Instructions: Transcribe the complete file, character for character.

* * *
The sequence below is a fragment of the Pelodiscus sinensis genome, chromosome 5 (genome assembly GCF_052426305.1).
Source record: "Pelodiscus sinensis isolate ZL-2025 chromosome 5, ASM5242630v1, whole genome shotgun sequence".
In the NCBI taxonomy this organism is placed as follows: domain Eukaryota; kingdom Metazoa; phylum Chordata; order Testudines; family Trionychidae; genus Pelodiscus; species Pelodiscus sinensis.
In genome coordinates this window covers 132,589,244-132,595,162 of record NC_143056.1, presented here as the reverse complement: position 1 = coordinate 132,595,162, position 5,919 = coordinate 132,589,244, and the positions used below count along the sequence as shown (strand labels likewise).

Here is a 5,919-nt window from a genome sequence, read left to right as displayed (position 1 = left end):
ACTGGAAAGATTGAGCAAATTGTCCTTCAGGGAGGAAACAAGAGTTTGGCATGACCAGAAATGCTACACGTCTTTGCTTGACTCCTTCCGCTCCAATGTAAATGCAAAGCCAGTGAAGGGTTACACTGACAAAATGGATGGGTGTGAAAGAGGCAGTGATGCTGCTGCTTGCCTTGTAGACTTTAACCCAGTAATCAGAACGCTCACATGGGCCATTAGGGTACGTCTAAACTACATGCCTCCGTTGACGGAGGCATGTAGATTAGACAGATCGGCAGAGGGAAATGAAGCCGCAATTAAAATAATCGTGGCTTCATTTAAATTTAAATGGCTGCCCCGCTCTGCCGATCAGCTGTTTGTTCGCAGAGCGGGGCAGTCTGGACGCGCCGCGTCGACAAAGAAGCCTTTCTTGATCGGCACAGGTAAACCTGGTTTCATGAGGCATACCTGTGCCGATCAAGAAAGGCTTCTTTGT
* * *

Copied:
The sequence below is a fragment of the Pelodiscus sinensis genome, chromosome 5 (genome assembly GCF_052426305.1).
Source record: "Pelodiscus sinensis isolate ZL-2025 chromosome 5, ASM5242630v1, whole genome shotgun sequence".
In the NCBI taxonomy this organism is placed as follows: domain Eukaryota; kingdom Metazoa; phylum Chordata; order Testudines; family Trionychidae; genus Pelodiscus; species Pelodiscus sinensis.
In genome coordinates this window covers 132,589,244-132,595,162 of record NC_143056.1, presented here as the reverse complement: position 1 = coordinate 132,595,162, position 5,919 = coordinate 132,589,244, and the positions used below count along the sequence as shown (strand labels likewise).

Here is a 5,919-nt window from a genome sequence, read left to right as displayed (position 1 = left end):
ACTGGAAAGATTGAGCAAATTGTCCTTCAGGGAGGAAACAAGAGTTTGGCATGACCAGAAATGCTACACGTCTTTGCTTGACTCCTTCCGCTCCAATGTAAATGCAAAGCCAGTGAAGGGTTACACTGACAAAATGGATGGGTGTGAAAGAGGCAGTGATGCTGCTGCTTGCCTTGTAGACTTTAACCCAGTAATCAGAACGCTCACATGGGCCATTAGGGTACGTCTAAACTACATGCCTCCGTTGACGGAGGCATGTAGATTAGACAGATCGGCAGAGGGAAATGAAGCCGCAATTAAAATAATCGTGGCTTCATTTAAATTTAAATGGCTGCCCCGCTCTGCCGATCAGCTGTTTGTTCGCAGAGCGGGGCAGTCTGGACGCGCCGCGTCGACAAAGAAGCCTTTCTTGATCGGCACAGGTAAACCTGGTTTCATGAGGCATACCTGTGCCGATCAAGAAAGGCTTCTTTGT